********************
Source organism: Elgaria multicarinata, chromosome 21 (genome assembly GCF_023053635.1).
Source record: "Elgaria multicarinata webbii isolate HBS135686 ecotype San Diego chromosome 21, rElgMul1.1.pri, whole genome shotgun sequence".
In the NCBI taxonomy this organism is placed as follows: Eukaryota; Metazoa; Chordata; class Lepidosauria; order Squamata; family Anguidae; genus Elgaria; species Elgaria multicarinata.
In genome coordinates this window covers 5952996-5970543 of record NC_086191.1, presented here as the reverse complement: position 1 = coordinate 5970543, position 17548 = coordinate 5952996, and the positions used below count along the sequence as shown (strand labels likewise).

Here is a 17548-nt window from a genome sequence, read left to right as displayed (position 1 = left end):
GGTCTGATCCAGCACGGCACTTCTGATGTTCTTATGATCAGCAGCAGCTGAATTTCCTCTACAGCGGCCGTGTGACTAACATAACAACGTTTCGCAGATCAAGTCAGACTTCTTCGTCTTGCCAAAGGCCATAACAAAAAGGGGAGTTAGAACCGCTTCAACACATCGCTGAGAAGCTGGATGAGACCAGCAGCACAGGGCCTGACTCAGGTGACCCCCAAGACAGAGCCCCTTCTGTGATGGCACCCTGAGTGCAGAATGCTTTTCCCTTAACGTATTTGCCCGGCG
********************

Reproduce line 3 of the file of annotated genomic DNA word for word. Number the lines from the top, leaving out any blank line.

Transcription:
In the NCBI taxonomy this organism is placed as follows: Eukaryota; Metazoa; Chordata; class Lepidosauria; order Squamata; family Anguidae; genus Elgaria; species Elgaria multicarinata.